Before I got help, I was having frequent panic attacks and little things such as sweeping the floor or cleaning the bathroom were tasks too overwhelming for me to accomplish. I was having daily breakdowns where I was on the floor crying. I was losing it on the kids and distant from my husband. I was unable to discipline our kids, so whatever they wanted they got. I couldn’t pray. I couldn’t focus. I had a hard time getting out of bed and I was tired all the time. I had no hope that things would ever get better.

Before taking the anxiety medication, I decided to try one last thing. I got my blood drawn to see what nutrition I was depleted in, and then I started taking supplements. By giving my body what it needed, I was able to get the clarity I needed to start thinking straight. I went to a chiropractor and got adjusted. I got an inhaler so I could exercise. I started showering every day, and trying to stay on top of chores. I was able to start praying again, and I was finally starting to see glimpses of the old me. Finally, I made a decision to change my diet. I am happy to say that while I realize I’m not completely out of the woods, I feel much more whole, happy, and hopeful.

It was through this experience that I realized how much our bodies matter to our souls.  As we say in one of our answer keys, “our bodies are the visible sign of the invisible reality of God’s presence in our souls… this makes them a sacrament by definition.” When I really start to think about that, it blows me away.  And it makes me realize that I need to take care of my body so I can glorify God through it. Because when our bodies aren’t working properly, it can be hard to live out our vocations and allow God’s love to shine through us. Without the nutrition and balance my body needed, it was affecting me spiritually. I couldn’t keep a consistent prayer life, and I certainly couldn’t be the wife and mother my family needed me to be. So for me, a change in diet and lifestyle was to help me live my life to better glorify God.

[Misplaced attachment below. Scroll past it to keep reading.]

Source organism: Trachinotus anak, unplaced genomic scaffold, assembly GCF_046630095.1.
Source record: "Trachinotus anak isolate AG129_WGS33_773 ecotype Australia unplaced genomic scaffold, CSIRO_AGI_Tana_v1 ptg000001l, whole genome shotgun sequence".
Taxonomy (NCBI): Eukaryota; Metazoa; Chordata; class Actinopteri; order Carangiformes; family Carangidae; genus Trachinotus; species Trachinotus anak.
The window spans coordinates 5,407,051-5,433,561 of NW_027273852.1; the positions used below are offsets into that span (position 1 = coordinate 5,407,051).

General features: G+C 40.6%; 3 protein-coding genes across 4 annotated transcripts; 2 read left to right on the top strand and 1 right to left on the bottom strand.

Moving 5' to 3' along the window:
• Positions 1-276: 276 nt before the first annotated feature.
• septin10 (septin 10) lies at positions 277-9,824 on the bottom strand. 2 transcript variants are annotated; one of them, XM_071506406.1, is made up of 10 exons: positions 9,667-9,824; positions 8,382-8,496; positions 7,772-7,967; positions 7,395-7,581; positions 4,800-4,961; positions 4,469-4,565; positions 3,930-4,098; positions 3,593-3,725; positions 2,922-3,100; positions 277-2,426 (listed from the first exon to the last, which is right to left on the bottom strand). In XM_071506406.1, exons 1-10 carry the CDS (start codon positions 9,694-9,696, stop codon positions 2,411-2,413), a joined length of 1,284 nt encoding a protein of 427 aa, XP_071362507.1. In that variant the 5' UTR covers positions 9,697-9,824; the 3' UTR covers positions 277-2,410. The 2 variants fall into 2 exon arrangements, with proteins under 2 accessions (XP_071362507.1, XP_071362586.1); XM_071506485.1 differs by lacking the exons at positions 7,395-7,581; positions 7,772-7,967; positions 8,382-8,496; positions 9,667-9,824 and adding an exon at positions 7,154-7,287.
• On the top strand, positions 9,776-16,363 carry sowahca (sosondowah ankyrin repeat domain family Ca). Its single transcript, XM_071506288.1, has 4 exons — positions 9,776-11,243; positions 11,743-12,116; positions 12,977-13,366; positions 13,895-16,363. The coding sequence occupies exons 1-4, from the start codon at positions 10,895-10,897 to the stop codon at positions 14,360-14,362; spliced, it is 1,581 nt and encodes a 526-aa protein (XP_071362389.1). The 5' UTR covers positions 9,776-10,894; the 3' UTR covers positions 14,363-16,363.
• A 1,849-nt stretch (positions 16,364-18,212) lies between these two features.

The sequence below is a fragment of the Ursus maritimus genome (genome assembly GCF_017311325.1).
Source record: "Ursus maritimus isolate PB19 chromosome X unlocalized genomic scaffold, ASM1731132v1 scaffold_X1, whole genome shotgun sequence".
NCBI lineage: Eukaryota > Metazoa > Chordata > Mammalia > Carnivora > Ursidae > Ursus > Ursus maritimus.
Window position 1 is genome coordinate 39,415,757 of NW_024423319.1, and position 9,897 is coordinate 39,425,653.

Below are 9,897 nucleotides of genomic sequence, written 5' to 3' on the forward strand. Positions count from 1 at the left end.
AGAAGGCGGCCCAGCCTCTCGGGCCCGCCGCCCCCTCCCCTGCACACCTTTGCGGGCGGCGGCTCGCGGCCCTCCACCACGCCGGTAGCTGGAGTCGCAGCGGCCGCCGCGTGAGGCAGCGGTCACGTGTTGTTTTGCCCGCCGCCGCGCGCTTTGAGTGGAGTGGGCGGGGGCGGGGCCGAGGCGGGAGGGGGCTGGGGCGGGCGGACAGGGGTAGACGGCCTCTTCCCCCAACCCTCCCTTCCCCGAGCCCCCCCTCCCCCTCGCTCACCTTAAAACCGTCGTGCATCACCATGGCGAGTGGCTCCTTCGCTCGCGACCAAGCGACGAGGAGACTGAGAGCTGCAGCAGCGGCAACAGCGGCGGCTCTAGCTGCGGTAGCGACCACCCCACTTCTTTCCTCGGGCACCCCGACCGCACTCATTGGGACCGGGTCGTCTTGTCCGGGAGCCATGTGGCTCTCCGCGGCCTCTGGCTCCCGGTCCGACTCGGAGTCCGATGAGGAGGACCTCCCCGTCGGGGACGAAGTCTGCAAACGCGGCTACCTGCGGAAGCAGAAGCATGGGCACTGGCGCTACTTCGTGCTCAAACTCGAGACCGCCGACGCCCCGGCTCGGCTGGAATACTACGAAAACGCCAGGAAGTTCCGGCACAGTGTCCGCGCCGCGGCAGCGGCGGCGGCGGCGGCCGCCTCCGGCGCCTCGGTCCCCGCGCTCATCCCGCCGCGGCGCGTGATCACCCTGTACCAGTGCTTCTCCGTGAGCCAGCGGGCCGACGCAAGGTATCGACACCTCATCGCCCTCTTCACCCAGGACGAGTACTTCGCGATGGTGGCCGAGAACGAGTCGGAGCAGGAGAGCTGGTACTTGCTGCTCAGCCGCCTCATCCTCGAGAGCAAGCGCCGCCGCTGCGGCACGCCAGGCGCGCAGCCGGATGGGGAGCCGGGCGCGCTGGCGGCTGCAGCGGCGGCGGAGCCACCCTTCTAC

In the Creation account, our bodies were formed out of clay and then God blew his breath, his Spirit, into us. This shows that we are made with a body/soul union and that our bodies are sacred temples of the Holy Spirit. In our culture today, there are two prevalent heresies that try to separate the soul and body: gluttony and idolatry.

The first lie is that our bodies don’t matter. We hear couples in marriage prep say that our bodies are just on loan, or our bodies are superficial, or we all die anyway so who cares because it’s our souls that we need to take care of. So some take that to mean we can eat whatever we want, sleep with whomever we want, or smoke or drink however much we want because as long as we are spiritual we are fine. No, that is gluttony.  And our bodies do matter! Our bodies are the sacramental consent that makes a marriage valid. As Catholics, we believe in the resurrection of the body and the incarnation where God became flesh. This teaches us that the physical world leads us to the truths of God.

The other heresy is that taking care of our bodies is godliness in and of itself. Eating healthy and a fit body are the ultimate fulfillment.  As a mom, I know it’s important to feed my kids good food and give them exercise. But if I care for their bodies yet am not teaching them to pray, if I find time to work out but don’t find time to pray, this is idolatry. Having a healthy body is a good thing not because we worship ourselves, but because in order to be the best version of ourselves - in order to live out our vocations and truly be the image of God’s love in the world- our bodies need to be working the way God designed them to.

We need to take care of our body in order to glorify God through it.  Some of you may be in perfect health, and some of you may struggle with health issues.  If you have a health issue out of your control, there is something God is allowing you to suffer through that. But for the majority of us, our health is in our hands and we need to take care of our bodies so that we can take care of our souls.

“The body is the organ of the divine life and the sacraments. It is the body that is washed by the water of Baptism, so that the soul may obtain its purity and clarity. It is the body that is anointed by the oil and the unction of the Holy Spirit, so that the soul may be consecrated. It is upon the body that hands are imposed, so that the soul may be enlightened and can communicate blessings. It is the body that receives the Eucharist and quenches its thirst with divine Blood, so that man, becoming one with Christ and sharing with Him the same life, may live eternally.” Father Charles Arminjon